As multiple states consider assisted suicide legislation, disability activists are speaking out, saying the bills are slippery slopes that put the lives of people with disabilities at risk.
Connecticut lawmakers are now considering HB 5898, “An Act Concerning Aid In Dying For Terminally Ill Patients,” which would permit doctors to prescribe lethal medication to people with less than six months to live. The patient would be permitted to self-administer the medication when they wish to end their life.
HB 5898 is modeled after Oregon’s assisted suicide law, which was the first in the nation. On Monday, members of the state General Assembly’s Public Health Committee heard testimony from those who are in favor of the bill, and from those who are opposed.
Cathy Ludlum, one of the leaders of the group Second Thoughts Connecticut and a woman who lives with a disability, provided written testimony that was emailed to all members of the public health committee.
In the testimony, which was forwarded to CNA by Second Thoughts Connecticut, Ludlum explained that the language of the bill puts people with disabilities at risk.
“But the harsh reality is that (persons with disabilities) will be the collateral damage in any formalized death-by-choice system,” said Ludlum. “Many of us with severe and obvious disabilities are already too frequently thought of by medical practitioners as having reached a final stage, where death might be expected in the near future.”
Ludlum said the definitions in the bill mean that she herself would be defined as someone who is terminally ill, even though she is not.
That section defines a “terminal illness” as “final stage of an incurable and irreversible medical condition that an attending physician anticipates, within reasonable medical judgment, will produce a patient's death within six months.”
“Nowhere does it say ‘with or without treatment,’” Ludlum pointed out.
“Most people assume this legislation is for people who have exhausted all their treatment options, but that is not what it says.” Ludlum explained that she eats with a feeding tube and requires respiratory support when she sleeps.
“Without these treatments, I would not last six months,” she said. “I probably would not last six days. What is to prevent someone like me from showing up at a doctor’s office and saying, ‘I have had enough. I will be stopping all my treatment’?”
A typical person in this situation would not be allowed to kill themselves, and would instead receive counseling. Ludlum is concerned that someone with a disability “would be more likely to get compassionate nods of approval.”
Ludlum is also concerned that the law would enable doctors to steer patients with disabilities into ending their own lives, or stopping treatment needlessly. She noted that due to the language of the bill, which states that the lethal medication “may” be self-administered, as opposed to that it “shall be” self-administered, there would be nothing to prevent someone else from ending the patient’s life.
Another group opposed to assisted suicide laws is the United Spinal Association, which is a nonprofit organization dedicating to “improving the quality of life of Americans with spinal cord injuries or disorders.”
United Spinal’s President and CEO James Weisman told CNA that his organization was opposed to these bills not for religious or political reasons, but because “people - family members, and in the medical profession - often don’t understand the latent capacity of quadriplegics to live full, meaningful lives with jobs and families in the community, after (they) break their neck.”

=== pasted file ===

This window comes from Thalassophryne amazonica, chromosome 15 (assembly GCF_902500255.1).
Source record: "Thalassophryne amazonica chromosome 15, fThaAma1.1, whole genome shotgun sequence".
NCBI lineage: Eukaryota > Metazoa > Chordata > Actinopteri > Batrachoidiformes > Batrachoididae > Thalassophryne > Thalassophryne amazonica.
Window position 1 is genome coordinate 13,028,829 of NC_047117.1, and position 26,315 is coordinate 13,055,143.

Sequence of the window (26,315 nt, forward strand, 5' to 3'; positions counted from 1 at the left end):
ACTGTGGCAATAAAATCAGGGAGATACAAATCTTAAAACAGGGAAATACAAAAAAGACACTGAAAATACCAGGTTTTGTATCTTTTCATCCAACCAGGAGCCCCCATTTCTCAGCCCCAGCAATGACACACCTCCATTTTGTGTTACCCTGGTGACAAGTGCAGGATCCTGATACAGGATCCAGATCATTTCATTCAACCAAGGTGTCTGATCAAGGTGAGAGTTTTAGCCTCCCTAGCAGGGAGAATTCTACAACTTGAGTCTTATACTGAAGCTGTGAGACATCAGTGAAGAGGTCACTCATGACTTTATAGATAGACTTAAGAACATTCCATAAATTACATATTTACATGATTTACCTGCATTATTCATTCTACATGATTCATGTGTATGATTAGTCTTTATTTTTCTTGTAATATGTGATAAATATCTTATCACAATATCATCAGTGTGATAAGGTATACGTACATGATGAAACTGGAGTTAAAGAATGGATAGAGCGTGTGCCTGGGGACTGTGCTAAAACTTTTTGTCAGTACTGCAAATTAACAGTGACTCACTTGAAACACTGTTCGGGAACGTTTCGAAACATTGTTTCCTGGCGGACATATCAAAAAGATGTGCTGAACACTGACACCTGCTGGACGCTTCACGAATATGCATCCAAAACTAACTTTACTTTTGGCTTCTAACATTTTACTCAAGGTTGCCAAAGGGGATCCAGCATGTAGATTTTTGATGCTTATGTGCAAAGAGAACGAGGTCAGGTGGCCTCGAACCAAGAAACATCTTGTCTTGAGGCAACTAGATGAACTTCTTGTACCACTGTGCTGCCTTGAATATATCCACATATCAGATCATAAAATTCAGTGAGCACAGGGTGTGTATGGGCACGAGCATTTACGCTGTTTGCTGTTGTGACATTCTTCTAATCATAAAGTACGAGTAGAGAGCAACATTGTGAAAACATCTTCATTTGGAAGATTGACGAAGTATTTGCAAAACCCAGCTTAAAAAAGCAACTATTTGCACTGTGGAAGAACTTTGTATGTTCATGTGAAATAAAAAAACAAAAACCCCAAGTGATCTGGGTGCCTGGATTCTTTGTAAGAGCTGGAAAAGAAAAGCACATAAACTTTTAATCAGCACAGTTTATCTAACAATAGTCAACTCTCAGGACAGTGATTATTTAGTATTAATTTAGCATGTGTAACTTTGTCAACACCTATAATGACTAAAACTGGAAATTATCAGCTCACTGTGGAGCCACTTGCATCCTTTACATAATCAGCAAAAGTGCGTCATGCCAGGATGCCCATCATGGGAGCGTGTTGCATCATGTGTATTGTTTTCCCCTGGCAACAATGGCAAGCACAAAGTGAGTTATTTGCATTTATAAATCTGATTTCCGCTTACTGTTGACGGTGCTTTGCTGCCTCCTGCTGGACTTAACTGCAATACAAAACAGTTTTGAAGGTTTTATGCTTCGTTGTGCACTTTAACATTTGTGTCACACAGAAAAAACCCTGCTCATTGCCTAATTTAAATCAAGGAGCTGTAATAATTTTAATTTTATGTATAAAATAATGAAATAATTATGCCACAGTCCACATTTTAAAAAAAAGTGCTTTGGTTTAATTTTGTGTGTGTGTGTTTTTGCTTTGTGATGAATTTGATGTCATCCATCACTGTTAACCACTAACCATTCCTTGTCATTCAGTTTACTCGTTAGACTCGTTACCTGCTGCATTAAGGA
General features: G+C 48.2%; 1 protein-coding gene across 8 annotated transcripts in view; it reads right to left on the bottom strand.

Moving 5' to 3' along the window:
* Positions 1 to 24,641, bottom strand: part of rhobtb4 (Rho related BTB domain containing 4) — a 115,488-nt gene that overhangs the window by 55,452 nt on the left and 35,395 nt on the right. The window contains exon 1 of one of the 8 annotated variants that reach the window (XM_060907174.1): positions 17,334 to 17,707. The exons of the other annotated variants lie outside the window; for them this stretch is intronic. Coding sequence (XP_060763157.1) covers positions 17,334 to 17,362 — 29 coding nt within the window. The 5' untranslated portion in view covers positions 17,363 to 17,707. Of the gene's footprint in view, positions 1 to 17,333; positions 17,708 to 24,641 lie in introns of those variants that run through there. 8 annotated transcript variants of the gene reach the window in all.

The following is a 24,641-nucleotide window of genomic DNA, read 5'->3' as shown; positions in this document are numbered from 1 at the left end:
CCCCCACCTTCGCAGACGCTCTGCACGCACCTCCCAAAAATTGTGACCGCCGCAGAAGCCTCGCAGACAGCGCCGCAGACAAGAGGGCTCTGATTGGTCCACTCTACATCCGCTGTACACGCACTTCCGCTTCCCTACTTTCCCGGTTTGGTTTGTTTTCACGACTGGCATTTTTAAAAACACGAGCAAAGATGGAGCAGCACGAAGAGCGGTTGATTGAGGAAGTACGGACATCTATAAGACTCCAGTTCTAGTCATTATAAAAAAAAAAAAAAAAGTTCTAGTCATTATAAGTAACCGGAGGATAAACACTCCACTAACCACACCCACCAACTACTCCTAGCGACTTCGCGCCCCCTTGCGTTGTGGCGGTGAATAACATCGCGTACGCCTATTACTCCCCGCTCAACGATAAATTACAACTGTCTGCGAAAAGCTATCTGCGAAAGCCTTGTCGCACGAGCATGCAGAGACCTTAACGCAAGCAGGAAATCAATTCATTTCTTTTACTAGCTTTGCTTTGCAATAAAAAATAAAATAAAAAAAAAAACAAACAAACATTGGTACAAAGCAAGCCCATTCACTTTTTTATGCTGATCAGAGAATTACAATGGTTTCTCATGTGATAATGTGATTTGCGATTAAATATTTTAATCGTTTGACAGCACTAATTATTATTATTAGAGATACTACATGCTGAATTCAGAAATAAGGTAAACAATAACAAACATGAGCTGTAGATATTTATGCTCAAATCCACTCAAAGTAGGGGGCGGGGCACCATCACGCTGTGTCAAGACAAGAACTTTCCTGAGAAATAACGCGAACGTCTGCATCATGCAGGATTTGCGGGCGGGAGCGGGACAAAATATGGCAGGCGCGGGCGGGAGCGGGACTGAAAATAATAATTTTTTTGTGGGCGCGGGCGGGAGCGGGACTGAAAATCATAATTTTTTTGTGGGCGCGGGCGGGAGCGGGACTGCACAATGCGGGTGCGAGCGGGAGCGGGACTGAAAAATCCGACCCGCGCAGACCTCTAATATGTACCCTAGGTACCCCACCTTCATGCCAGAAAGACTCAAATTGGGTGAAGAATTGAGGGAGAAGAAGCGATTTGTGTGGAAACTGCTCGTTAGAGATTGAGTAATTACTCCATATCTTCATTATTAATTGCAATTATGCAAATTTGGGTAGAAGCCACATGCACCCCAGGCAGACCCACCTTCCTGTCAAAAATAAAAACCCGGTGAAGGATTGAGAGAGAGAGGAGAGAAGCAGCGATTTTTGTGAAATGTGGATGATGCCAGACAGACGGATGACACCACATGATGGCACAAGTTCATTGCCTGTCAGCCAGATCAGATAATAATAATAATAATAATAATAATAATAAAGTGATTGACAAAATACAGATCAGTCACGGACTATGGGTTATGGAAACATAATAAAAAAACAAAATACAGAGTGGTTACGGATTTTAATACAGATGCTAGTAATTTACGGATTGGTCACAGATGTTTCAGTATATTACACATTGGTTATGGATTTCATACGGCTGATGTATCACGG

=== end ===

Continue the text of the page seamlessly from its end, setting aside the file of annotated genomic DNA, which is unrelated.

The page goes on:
He believes that assisted suicide laws are rooted in discrimination, because people are afraid of what life would be like with a disability.
"Nobody wants to have a broken neck. Everybody says they'd rather be dead,” said Weisman.
“Every single one of our members who's a quadriplegic says they wanted to die when they found out they were going to be a quadriplegic. But the overwhelming majority go on to leave meaningful, full lives.”
Weisman told CNA that he would like to see expanded access to palliative care for those who are in pain, as well as increased education for people in the medical field about how it is possible to live a meaningful life with a disability.
“The medical profession and the uninformed public encourage those who break their necks or have other injuries to end (their lives),” said Weisman. “It’s such a slippery slope when we decide who can live and who can die.”
Elsewhere in the country, 16 other states are in the process of passing similar legislation, including Maryland and Nevada.
Members of Maryland’s Senate Judicial Proceedings Committee approved the “End-of-Life Option Act” on Friday. The bill had advanced through the state House of Delegates earlier in March.
In Nevada, the state Senate is considering SB 165, which would allow doctors to prescribe lethal doses of medication to terminally ill patients over the age of 18. The bill has passed through one working session of the Senate Health and Human Services Committee.
That bill, similar to Connecticut’s, defines “terminal condition” as “an incurable and irreversible condition that cannot be cured or modified by any known current medical therapy or treatment and which will, in the opinion of the attending physician, result in death within 6 months.”
Also like Connecticut, the bill does not specify if death will occur “with or without treatment.”